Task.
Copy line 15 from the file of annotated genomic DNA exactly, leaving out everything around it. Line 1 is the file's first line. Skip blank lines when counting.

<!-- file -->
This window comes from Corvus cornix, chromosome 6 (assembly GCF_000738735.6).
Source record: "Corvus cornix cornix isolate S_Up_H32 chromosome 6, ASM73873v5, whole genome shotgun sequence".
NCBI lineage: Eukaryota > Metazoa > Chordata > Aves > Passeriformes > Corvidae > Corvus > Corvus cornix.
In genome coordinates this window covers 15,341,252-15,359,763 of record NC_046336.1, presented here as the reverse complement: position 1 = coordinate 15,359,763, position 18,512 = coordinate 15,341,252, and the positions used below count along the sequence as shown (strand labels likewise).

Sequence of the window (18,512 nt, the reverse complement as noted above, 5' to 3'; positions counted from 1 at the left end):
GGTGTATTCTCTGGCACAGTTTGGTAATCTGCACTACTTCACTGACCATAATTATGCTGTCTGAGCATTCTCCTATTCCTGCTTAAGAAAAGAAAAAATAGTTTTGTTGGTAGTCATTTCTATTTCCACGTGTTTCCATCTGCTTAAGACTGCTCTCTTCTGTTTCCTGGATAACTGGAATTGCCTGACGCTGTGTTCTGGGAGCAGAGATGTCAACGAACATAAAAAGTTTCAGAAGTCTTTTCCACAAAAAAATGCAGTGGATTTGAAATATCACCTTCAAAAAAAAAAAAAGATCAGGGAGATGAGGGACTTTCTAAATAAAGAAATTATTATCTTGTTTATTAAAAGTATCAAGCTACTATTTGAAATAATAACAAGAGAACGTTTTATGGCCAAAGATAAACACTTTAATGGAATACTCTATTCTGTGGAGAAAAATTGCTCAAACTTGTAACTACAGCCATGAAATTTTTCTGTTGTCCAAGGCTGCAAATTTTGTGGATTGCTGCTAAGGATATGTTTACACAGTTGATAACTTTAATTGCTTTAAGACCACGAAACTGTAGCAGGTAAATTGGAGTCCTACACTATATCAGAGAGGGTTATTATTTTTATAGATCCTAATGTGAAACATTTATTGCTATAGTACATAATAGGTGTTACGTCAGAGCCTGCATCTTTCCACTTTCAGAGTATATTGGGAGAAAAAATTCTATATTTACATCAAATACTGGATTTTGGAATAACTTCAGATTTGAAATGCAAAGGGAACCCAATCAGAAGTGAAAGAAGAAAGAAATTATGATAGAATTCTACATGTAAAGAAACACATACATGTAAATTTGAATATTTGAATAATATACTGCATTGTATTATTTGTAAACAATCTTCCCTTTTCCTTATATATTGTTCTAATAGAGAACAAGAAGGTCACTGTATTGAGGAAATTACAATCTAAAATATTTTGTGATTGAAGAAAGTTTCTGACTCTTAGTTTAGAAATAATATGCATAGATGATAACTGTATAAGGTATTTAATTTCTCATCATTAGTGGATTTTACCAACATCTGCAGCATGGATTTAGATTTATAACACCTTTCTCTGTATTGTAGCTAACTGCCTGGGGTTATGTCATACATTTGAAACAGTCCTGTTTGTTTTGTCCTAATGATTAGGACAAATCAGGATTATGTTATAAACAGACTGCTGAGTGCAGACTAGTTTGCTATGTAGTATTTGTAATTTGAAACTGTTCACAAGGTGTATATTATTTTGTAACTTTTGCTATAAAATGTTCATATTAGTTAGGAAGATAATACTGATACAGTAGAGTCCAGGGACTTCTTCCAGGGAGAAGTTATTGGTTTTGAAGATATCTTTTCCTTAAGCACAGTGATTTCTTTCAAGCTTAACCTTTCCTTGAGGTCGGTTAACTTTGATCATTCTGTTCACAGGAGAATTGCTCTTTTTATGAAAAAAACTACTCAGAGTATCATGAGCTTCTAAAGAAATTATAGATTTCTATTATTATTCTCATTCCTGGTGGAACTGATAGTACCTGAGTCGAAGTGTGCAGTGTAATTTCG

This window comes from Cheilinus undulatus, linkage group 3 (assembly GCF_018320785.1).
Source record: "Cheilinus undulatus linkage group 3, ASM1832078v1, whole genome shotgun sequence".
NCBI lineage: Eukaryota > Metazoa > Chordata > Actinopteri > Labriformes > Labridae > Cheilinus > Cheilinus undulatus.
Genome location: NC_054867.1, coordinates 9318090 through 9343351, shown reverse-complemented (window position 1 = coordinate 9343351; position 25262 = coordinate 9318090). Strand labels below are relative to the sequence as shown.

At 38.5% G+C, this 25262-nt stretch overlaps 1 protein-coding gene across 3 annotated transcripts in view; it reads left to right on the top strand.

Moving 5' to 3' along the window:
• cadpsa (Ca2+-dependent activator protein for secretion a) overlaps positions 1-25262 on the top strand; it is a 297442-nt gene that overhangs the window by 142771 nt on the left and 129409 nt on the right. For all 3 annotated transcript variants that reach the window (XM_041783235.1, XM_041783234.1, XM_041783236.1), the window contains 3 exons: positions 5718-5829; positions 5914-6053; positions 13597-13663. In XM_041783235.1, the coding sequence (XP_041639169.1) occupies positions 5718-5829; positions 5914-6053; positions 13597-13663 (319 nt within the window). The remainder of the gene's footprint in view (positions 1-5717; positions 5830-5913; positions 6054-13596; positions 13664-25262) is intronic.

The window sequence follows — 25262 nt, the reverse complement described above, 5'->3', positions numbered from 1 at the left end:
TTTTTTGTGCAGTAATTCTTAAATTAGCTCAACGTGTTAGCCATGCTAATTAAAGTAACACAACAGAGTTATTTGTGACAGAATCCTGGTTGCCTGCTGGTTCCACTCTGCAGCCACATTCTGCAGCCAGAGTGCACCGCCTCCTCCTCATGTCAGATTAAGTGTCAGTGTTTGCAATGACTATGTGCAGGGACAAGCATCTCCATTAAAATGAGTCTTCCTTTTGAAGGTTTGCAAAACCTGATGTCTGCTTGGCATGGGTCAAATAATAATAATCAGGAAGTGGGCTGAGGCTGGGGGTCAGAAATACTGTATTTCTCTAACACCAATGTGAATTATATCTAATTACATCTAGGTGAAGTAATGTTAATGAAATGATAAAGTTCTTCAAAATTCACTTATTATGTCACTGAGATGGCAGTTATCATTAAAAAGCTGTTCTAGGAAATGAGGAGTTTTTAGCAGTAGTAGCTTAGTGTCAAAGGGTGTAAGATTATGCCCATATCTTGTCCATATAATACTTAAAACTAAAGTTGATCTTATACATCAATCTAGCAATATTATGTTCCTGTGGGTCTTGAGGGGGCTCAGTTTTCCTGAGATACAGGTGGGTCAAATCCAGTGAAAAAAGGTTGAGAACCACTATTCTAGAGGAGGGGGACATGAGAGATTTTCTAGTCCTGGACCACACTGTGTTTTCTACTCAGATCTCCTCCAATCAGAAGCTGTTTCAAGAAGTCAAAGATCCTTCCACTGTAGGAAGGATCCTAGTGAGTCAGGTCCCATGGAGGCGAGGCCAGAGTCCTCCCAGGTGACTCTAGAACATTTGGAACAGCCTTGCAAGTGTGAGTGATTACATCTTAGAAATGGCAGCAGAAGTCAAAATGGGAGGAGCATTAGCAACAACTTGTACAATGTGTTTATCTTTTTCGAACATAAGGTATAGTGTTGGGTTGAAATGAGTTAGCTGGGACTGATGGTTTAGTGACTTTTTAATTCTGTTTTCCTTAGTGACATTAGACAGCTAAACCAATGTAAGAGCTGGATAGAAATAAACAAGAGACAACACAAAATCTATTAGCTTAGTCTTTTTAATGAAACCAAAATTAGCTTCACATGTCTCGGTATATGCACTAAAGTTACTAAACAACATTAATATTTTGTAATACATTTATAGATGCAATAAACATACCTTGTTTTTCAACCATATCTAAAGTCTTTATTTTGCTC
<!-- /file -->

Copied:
TTTTTTGTGCAGTAATTCTTAAATTAGCTCAACGTGTTAGCCATGCTAATTAAAGTAACACAACAGAGTTATTTGTGACAGAATCCTGGTTGCCTGCTGGTTCCACTCTGCAGCCACATTCTGCAGCCAGAGTGCACCGCCTCCTCCTCATGTCAGATTAAGTGTCAGTGTTTGCAATGACTATGTGCAGGGACAAGCATCTCCATTAAAATGAGTCTTCCTTTTGAAGGTTTGCAAAACCTGATGTCTGCTTGGCATGGGTCAAATAATAATAATCAGGAAGTGGGCTGAGGCTGGGGGTCAGAAATACTGTATTTCTCTAACACCAATGTGAATTATATCTAATTACATCTAGGTGAAGTAATGTTAATGAAATGATAAAGTTCTTCAAAATTCACTTATTATGTCACTGAGATGGCAGTTATCATTAAAAAGCTGTTCTAGGAAATGAGGAGTTTTTAGCAGTAGTAGCTTAGTGTCAAAGGGTGTAAGATTATGCCCATATCTTGTCCATATAATACTTAAAACTAAAGTTGATCTTATACATCAATCTAGCAATATTATGTTCCTGTGGGTCTTGAGGGGGCTCAGTTTTCCTGAGATACAGGTGGGTCAAATCCAGTGAAAAAAGGTTGAGAACCACTATTCTAGAGGAGGGGGACATGAGAGATTTTCTAGTCCTGGACCACACTGTGTTTTCTACTCAGATCTCCTCCAATCAGAAGCTGTTTCAAGAAGTCAAAGATCCTTCCACTGTAGGAAGGATCCTAGTGAGTCAGGTCCCATGGAGGCGAGGCCAGAGTCCTCCCAGGTGACTCTAGAACATTTGGAACAGCCTTGCAAGTGTGAGTGATTACATCTTAGAAATGGCAGCAGAAGTCAAAATGGGAGGAGCATTAGCAACAACTTGTACAATGTGTTTATCTTTTTCGAACATAAGGTATAGTGTTGGGTTGAAATGAGTTAGCTGGGACTGATGGTTTAGTGACTTTTTAATTCTGTTTTCCTTAGTGACATTAGACAGCTAAACCAATGTAAGAGCTGGATAGAAATAAACAAGAGACAACACAAAATCTATTAGCTTAGTCTTTTTAATGAAACCAAAATTAGCTTCACATGTCTCGGTATATGCACTAAAGTTACTAAACAACATTAATATTTTGTAATACATTTATAGATGCAATAAACATACCTTGTTTTTCAACCATATCTAAAGTCTTTATTTTGCTC